The US is often called a melting pot of cultures, languages, and ethnicities. The country's history is rife with migrations from all over the world, and combined with the Native Americans, the result is a unique mixture not often found in the rest of the world. So what really constitutes an American, and what makes one American different from another?
In his newest book — DNA USA: A Genetic Biography of America — University of Oxford geneticist and author Bryan Sykes seeks to answer that question by examining the most basic foundation of who people are: their DNA. "As a geneticist, what I found most appealing about America was that it was the place where the genes from three great continents converge," Sykes writes. "Like a tide maelstrom, great currents of DNA slide into one another with powerful force." The US could be viewed as a kind of fun puzzle, genetically speaking, for researchers to sort out.
To get a true picture, Sykes says, it is necessary to go back to the ancestral homelands of many Americans to see where they originated, then look at how those disparate origins blended. More importantly, he asks, how do those origins dictate how Americans perceive themselves, and are those perceptions accurate? What he finds is that the criteria people use to separate themselves from each other — skin color, religion, ethnicity — matter little when it comes to their DNA. White Americans have African genes, African Americans have European genes, descendants of Spanish Catholics have genes usually found in Jewish lineages, and so on. The chromosome portraits he paints of people of various origins show how intermixed the DNA of most Americans really is.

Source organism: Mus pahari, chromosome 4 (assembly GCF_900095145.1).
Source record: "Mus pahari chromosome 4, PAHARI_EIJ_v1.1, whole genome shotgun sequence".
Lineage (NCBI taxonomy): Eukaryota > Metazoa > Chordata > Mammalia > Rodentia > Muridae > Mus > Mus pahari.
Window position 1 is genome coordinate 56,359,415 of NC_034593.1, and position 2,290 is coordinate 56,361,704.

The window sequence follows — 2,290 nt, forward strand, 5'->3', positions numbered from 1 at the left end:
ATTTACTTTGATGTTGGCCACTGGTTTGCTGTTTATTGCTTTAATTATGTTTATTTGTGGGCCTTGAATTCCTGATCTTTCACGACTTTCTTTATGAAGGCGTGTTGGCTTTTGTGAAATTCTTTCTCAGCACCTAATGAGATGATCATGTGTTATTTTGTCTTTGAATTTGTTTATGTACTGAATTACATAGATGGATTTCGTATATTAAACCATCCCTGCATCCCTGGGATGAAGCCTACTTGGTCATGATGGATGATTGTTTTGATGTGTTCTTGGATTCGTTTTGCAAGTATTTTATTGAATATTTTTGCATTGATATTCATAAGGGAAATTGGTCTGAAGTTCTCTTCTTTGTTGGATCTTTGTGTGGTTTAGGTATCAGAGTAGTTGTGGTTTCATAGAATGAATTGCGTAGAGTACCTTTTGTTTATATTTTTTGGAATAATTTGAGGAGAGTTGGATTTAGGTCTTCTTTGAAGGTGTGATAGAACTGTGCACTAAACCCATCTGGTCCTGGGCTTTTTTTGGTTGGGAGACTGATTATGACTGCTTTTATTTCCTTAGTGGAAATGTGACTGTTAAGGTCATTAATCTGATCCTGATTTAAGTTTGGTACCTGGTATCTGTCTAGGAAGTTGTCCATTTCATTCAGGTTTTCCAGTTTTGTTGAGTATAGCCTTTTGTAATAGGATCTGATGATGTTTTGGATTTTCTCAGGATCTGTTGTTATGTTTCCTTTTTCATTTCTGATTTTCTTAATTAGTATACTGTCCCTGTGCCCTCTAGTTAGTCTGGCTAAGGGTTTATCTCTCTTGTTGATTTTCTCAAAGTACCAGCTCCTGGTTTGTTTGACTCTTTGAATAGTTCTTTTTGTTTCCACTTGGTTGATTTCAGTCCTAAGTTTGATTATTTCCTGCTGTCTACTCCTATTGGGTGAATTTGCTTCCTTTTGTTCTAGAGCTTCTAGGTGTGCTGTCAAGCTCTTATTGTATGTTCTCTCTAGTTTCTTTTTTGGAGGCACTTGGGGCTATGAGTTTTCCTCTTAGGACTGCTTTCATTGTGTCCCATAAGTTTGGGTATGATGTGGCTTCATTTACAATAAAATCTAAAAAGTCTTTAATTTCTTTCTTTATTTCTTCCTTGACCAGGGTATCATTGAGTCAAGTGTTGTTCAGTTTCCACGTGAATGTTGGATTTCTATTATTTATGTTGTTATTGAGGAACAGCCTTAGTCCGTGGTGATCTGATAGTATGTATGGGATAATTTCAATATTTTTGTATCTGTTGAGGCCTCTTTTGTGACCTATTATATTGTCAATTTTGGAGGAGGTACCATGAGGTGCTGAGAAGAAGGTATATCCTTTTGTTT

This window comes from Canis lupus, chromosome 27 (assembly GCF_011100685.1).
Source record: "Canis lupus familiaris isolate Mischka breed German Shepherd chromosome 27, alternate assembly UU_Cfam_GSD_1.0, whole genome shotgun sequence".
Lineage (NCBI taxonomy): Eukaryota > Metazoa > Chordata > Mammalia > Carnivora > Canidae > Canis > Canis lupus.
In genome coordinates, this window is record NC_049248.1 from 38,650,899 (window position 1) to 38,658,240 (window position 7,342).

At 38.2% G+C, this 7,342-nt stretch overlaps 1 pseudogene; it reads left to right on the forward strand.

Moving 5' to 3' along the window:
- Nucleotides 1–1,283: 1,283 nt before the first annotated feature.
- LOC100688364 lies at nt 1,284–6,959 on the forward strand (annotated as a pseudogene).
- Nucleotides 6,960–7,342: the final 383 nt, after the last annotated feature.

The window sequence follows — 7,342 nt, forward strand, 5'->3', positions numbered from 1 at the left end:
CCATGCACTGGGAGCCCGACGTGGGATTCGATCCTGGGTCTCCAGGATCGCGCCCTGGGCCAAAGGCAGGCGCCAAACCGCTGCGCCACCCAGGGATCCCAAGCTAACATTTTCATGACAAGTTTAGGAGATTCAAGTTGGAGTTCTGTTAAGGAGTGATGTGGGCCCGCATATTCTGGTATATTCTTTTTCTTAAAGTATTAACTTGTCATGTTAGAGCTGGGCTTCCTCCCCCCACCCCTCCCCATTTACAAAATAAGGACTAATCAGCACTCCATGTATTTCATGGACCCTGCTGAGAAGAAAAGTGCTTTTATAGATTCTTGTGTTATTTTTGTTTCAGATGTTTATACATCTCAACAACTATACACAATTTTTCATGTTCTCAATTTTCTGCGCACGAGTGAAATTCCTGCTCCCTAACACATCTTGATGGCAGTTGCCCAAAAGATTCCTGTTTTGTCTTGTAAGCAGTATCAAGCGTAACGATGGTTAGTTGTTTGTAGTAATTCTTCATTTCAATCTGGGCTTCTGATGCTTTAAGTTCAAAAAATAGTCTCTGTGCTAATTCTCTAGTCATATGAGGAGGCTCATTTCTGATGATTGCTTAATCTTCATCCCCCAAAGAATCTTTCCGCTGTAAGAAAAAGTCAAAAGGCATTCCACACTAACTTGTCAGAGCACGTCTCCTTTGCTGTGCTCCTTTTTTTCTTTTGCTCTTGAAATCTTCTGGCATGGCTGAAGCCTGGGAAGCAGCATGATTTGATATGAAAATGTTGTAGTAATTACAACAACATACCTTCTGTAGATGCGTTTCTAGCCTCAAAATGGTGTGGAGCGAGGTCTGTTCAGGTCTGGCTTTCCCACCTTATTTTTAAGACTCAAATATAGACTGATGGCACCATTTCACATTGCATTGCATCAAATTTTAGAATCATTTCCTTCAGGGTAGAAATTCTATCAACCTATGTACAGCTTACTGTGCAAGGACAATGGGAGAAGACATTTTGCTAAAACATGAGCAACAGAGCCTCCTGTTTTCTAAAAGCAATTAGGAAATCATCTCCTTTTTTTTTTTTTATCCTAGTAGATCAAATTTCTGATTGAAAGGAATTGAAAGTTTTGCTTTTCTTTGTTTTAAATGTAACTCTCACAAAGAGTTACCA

DNA USA is a marvelous book — thoroughly researched, engagingly written, and, most importantly, interesting. And it is hard to miss how relevant the book is in today's America, where division between groups seems to be increasing. "My hope is that you will come away with the feeling that you have glimpsed another world. A world that mocks the artificial divisions we have created for ourselves," Sykes writes in closing. "A world made up of corpuscles of DNA that each of us has inherited from our myriad ancestors. … We are their privileged custodians in this world for a few short years." Despite his decidedly purple prose, Sykes makes a sound point — in the end, people are made up of similar bits of genetic matter, and maybe the things that make them different are really too superficial to matter.